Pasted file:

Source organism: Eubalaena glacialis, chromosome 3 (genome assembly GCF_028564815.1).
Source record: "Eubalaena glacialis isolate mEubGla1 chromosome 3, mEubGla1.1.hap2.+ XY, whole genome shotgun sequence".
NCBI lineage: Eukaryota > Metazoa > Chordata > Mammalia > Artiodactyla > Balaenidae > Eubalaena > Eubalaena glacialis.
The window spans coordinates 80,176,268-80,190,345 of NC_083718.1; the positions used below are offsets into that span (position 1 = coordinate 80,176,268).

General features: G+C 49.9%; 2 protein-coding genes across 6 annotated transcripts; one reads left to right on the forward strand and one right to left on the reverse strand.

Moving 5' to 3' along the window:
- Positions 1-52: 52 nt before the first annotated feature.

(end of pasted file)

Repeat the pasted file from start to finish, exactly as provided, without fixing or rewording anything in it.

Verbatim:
Source organism: Eubalaena glacialis, chromosome 3 (genome assembly GCF_028564815.1).
Source record: "Eubalaena glacialis isolate mEubGla1 chromosome 3, mEubGla1.1.hap2.+ XY, whole genome shotgun sequence".
NCBI lineage: Eukaryota > Metazoa > Chordata > Mammalia > Artiodactyla > Balaenidae > Eubalaena > Eubalaena glacialis.
The window spans coordinates 80,176,268-80,190,345 of NC_083718.1; the positions used below are offsets into that span (position 1 = coordinate 80,176,268).

General features: G+C 49.9%; 2 protein-coding genes across 6 annotated transcripts; one reads left to right on the forward strand and one right to left on the reverse strand.

Moving 5' to 3' along the window:
- Positions 1-52: 52 nt before the first annotated feature.